They say extinction is forever, and yet for some reason, my soul seems to disagree, at least in part.

What does that mean? Hell if I know. I’ll let you know as soon as I do.

Until then, I’m back to studying bones and sifting through memories.

Dire Wolf Is

Dire Wolf Is

By Paleo

Dire Wolf is intuitive. Dire walks through the world paying little thought to many of the worries of humans. She won’t remember what brand of clothes your wear, and she wouldn’t even know how to judge their “style”. She *will* know if you are truly comfortable in those clothes or if you hide behind them. She notices how relaxed your muscles are, if your smile reaches your eyes, your tone of voice, and all the subtle movements you make with your eyes, hands, and feet. She’ll also notice the cardinal singing outside the window and the breeze of the air conditioner that turned on in the middle of your meeting. Dire notices, but doesn’t always think. When she does choose to think, she is capable of a sort of canine cleverness, but mostly she trusts her hunches and her instincts to get her by in life.

Dire Wolf is restless. She tends to notice smells, sounds, and movements that, to her astonishment, most humans don’t take note of. Some things *must* be investigated through all senses possible. Dire is as nosey and mouthy as any canine, and most things are investigated by putting them as close to her nose and mouth as possible. Dire sniffs almost everything of interest, and she would like to chew and lick things as well, but these days she must settle for just touching things to her lips. She likes moving around, looking for interesting opportunities. She wishes other would follow her to investigate what the turkey vultures are circling over. She will break off from a group to follow an interesting scent and then gets annoyed at their annoyance. Such things look scatter-brained to the humans she keeps company with, but in fact Dire is very, very focused. Some humans misinterpret lack of thinking about human things as lack of thinking at all.

Dire Wolf loves to rest. Dire is a creature of the moment. When awake, she restlessly pursues what interests her. But when she feels lazy or tired, she deeply resents anyone or anything that detracts from the goal of a good sleep. Everyone that has tried to wake the sleeping Dire knows that much snarling and snapping is inevitable.

Dire Wolf is blunt. Canine communication is very direct and no-nonsense. Sounds, scents, facial expressions, and body language paint an exact picture of canine emotions and intent. Dire expects it to be the same way among humans. She has no patience for those who do not speak their mind or those who try to manipulate with their words or tone of voice. Dire gets very, very annoyed if she is reading mixed messages from a person, *especially* if it is intentional. Dire in her most natural state does not hide what she is feeling. She does not mince words, nor does she care to get involved in verbal politics. She gets little from insulting or belittling others, but if she thinks you are an idiot, it *will* show. Dire is capable of manners and deceit in the human way and abides by them when she must. But no matter how hard she tries, she often lacks in tact and the ability to sugar-coat things.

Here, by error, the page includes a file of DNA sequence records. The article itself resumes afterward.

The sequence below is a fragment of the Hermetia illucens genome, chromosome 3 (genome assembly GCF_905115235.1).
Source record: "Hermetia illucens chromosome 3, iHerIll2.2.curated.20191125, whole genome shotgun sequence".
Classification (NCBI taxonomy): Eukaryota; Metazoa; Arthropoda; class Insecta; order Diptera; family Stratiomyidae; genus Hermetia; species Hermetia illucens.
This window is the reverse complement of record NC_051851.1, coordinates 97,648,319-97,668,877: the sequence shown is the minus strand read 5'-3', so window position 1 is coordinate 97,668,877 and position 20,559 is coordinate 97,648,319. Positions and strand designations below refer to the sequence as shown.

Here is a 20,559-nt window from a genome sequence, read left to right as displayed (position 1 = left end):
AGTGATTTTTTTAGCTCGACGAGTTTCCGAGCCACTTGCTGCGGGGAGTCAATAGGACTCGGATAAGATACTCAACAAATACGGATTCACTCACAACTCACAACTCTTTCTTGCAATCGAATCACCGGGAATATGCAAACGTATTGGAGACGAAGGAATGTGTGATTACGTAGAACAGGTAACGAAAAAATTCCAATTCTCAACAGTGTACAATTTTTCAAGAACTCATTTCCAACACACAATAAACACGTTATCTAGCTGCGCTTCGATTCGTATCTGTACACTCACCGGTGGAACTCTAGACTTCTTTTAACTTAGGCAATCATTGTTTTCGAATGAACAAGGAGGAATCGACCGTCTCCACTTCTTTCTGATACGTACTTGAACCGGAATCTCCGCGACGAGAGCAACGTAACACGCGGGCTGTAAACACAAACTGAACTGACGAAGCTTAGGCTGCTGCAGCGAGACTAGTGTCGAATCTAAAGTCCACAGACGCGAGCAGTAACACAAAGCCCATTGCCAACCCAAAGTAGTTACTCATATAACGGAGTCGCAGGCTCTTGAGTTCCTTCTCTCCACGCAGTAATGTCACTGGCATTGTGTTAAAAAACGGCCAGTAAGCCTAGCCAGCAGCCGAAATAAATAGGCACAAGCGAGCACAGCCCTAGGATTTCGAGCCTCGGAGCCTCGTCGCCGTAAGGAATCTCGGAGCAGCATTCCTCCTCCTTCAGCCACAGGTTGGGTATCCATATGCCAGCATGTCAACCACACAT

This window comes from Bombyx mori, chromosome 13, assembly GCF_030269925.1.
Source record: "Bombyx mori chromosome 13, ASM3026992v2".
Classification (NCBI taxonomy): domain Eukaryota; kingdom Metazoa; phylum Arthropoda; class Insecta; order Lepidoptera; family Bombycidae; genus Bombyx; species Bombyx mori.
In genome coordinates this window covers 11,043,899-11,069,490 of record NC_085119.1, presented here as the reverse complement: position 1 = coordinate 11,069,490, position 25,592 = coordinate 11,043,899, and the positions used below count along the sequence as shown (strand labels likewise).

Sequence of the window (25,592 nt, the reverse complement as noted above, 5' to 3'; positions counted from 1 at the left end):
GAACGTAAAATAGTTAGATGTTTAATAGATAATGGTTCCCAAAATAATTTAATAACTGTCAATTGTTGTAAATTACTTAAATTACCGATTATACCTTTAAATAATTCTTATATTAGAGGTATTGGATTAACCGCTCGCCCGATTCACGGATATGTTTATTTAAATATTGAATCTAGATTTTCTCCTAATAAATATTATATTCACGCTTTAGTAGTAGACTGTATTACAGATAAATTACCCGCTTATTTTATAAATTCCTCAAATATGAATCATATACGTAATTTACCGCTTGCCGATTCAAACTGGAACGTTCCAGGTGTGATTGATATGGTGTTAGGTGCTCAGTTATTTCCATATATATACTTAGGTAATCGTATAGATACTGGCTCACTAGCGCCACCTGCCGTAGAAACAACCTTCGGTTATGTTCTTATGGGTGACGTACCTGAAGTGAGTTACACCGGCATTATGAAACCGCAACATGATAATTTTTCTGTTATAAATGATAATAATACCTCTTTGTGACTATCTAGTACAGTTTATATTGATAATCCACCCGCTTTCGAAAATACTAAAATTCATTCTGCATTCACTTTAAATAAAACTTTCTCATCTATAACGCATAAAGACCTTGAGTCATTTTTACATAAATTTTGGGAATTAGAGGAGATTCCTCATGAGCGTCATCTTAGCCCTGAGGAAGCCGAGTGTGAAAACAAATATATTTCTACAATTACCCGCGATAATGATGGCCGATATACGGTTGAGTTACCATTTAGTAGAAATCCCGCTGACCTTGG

Dire Wolf is aggressive and territorial. Dire is not comfortable among most people. She has a select few who she sees almost as being “pack”, and everyone else is not welcome to be around her. Dire wolves were mega-predators with other mega-predators as rivals, including other dire wolves. Dire sees most others as potential threats. She is confident in her size, power, and bone-crushing jaws. She also knows she is not nearly the biggest or most dangerous thing in her world. Thus, she puts up an impressive front but knows when to run as well. Yes, her bark (or snarl) is often worse than her bite. However, if pushed, she does not hesitate to use any figurative or literally lethal tools she possesses depending on the situation.

Dire Wolf is social to a select few. Dire is highly antisocial to most of the world. She loves and guards her space and rarely seeks social interaction with others. She is a pack creature, though, if not nearly as pack-bound as grey wolves. Dire needs contact with the select few she trusts on a semi-regular basis. Like other wolves, Dire just needs to rally with them from time to time in a fit of joy and emotion. She is overjoyed when she meets a friend she hasn’t seen in a while. Dire wants to romp and play and bump sides and wrestle… and then Dire has had enough, and probably so have they. Then Dire wants to rest and wants her space. Dire is happy enough knowing her pack mates are within howling distance (which translates into a long way now that she uses telephones). Dire is also aware of “ranks”, who is the leader, who supports, who follows. It matters less to Dire than it does to grey wolves, but it still is important. Dire has no true desire to be alpha, but can’t tolerate weak leadership. Dire has no problem submitting to others who are “stronger” than her in some way and often prefers to play beta to some of these people. However, Dire has a hard time bowing to leaders she feels are weak or incompetent. It is not a matter of pride; it is a matter of pack. Weak leaders are bad for groups and Dire seems to instinctively feel driven to challenge weakness.